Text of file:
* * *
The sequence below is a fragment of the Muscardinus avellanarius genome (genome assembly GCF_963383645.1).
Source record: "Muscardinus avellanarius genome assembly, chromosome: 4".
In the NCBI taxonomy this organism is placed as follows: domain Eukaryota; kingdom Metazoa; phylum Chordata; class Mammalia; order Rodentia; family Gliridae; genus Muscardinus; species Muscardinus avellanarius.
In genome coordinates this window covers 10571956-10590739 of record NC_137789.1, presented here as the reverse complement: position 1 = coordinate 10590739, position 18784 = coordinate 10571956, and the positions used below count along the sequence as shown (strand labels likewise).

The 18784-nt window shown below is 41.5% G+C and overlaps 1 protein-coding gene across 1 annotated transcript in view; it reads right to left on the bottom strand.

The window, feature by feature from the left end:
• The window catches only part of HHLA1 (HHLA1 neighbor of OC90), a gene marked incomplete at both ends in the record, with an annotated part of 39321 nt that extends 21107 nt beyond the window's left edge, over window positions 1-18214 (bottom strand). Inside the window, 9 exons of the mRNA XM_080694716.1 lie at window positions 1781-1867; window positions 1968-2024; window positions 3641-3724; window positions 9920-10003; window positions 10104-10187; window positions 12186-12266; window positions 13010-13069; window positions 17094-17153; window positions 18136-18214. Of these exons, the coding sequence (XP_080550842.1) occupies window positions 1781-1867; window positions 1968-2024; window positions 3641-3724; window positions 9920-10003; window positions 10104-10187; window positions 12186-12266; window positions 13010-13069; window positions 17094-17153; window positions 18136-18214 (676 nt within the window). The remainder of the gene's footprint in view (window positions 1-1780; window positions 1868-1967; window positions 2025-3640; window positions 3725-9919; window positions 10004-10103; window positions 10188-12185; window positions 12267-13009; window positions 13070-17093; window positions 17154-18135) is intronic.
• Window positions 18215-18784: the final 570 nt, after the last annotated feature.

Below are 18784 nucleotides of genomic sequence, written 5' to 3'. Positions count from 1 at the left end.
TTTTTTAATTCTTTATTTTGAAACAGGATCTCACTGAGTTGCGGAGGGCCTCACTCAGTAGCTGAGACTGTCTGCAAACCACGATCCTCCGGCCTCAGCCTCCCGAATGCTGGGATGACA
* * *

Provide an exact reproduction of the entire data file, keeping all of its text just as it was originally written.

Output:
The sequence below is a fragment of the Muscardinus avellanarius genome (genome assembly GCF_963383645.1).
Source record: "Muscardinus avellanarius genome assembly, chromosome: 4".
In the NCBI taxonomy this organism is placed as follows: domain Eukaryota; kingdom Metazoa; phylum Chordata; class Mammalia; order Rodentia; family Gliridae; genus Muscardinus; species Muscardinus avellanarius.
In genome coordinates this window covers 10571956-10590739 of record NC_137789.1, presented here as the reverse complement: position 1 = coordinate 10590739, position 18784 = coordinate 10571956, and the positions used below count along the sequence as shown (strand labels likewise).

The 18784-nt window shown below is 41.5% G+C and overlaps 1 protein-coding gene across 1 annotated transcript in view; it reads right to left on the bottom strand.

The window, feature by feature from the left end:
• The window catches only part of HHLA1 (HHLA1 neighbor of OC90), a gene marked incomplete at both ends in the record, with an annotated part of 39321 nt that extends 21107 nt beyond the window's left edge, over window positions 1-18214 (bottom strand). Inside the window, 9 exons of the mRNA XM_080694716.1 lie at window positions 1781-1867; window positions 1968-2024; window positions 3641-3724; window positions 9920-10003; window positions 10104-10187; window positions 12186-12266; window positions 13010-13069; window positions 17094-17153; window positions 18136-18214. Of these exons, the coding sequence (XP_080550842.1) occupies window positions 1781-1867; window positions 1968-2024; window positions 3641-3724; window positions 9920-10003; window positions 10104-10187; window positions 12186-12266; window positions 13010-13069; window positions 17094-17153; window positions 18136-18214 (676 nt within the window). The remainder of the gene's footprint in view (window positions 1-1780; window positions 1868-1967; window positions 2025-3640; window positions 3725-9919; window positions 10004-10103; window positions 10188-12185; window positions 12267-13009; window positions 13070-17093; window positions 17154-18135) is intronic.
• Window positions 18215-18784: the final 570 nt, after the last annotated feature.

Below are 18784 nucleotides of genomic sequence, written 5' to 3'. Positions count from 1 at the left end.
TTTTTTAATTCTTTATTTTGAAACAGGATCTCACTGAGTTGCGGAGGGCCTCACTCAGTAGCTGAGACTGTCTGCAAACCACGATCCTCCGGCCTCAGCCTCCCGAATGCTGGGATGACA